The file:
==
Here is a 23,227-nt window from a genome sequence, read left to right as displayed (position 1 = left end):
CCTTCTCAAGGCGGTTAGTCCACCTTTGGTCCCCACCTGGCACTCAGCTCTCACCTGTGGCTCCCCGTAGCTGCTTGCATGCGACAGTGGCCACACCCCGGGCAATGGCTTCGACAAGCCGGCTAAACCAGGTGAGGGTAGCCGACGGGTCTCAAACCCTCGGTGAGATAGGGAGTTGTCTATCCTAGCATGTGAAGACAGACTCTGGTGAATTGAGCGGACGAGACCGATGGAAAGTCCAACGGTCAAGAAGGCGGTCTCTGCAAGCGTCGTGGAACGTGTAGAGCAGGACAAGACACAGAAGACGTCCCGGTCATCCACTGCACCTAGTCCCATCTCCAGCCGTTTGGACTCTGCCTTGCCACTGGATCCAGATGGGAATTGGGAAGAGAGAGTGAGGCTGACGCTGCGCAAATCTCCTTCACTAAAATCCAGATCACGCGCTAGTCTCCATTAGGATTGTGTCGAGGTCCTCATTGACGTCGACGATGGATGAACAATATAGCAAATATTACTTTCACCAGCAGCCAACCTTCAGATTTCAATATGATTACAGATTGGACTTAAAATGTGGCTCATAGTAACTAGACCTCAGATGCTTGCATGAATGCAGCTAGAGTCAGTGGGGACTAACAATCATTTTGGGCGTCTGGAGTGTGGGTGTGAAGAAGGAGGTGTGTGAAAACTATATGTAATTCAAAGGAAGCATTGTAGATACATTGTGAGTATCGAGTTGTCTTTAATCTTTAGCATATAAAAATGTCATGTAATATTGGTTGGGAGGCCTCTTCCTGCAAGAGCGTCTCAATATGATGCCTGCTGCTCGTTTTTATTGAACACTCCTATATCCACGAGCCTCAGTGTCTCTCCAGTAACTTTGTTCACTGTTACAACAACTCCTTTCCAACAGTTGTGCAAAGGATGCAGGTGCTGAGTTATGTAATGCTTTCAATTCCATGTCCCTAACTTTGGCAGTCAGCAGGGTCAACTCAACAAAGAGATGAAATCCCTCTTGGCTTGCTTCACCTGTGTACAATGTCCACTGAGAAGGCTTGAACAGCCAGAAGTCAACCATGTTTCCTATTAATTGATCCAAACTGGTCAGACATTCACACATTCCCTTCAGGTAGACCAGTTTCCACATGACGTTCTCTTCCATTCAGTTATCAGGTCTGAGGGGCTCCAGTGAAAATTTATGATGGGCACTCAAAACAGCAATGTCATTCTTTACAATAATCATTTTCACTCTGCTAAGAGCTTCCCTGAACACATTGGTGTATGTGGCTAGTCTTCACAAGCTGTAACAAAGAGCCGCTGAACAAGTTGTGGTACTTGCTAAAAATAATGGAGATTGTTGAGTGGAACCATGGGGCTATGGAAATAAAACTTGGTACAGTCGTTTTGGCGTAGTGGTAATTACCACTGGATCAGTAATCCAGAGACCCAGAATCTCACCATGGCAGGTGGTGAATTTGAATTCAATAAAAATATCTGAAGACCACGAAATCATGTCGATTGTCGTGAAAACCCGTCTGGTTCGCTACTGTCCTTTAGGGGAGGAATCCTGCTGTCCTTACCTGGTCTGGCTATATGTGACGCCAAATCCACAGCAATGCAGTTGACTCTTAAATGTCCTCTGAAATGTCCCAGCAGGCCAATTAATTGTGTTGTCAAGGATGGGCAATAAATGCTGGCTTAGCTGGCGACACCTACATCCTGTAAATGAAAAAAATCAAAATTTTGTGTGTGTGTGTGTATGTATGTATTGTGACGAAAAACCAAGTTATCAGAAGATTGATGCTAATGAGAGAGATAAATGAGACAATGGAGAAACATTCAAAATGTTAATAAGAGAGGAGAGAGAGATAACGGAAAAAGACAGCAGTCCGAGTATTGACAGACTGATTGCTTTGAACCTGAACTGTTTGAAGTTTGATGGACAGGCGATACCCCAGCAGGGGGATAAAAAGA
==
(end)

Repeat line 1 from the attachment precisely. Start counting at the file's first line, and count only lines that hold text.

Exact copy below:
Here is a 23,227-nt window from a genome sequence, read left to right as displayed (position 1 = left end):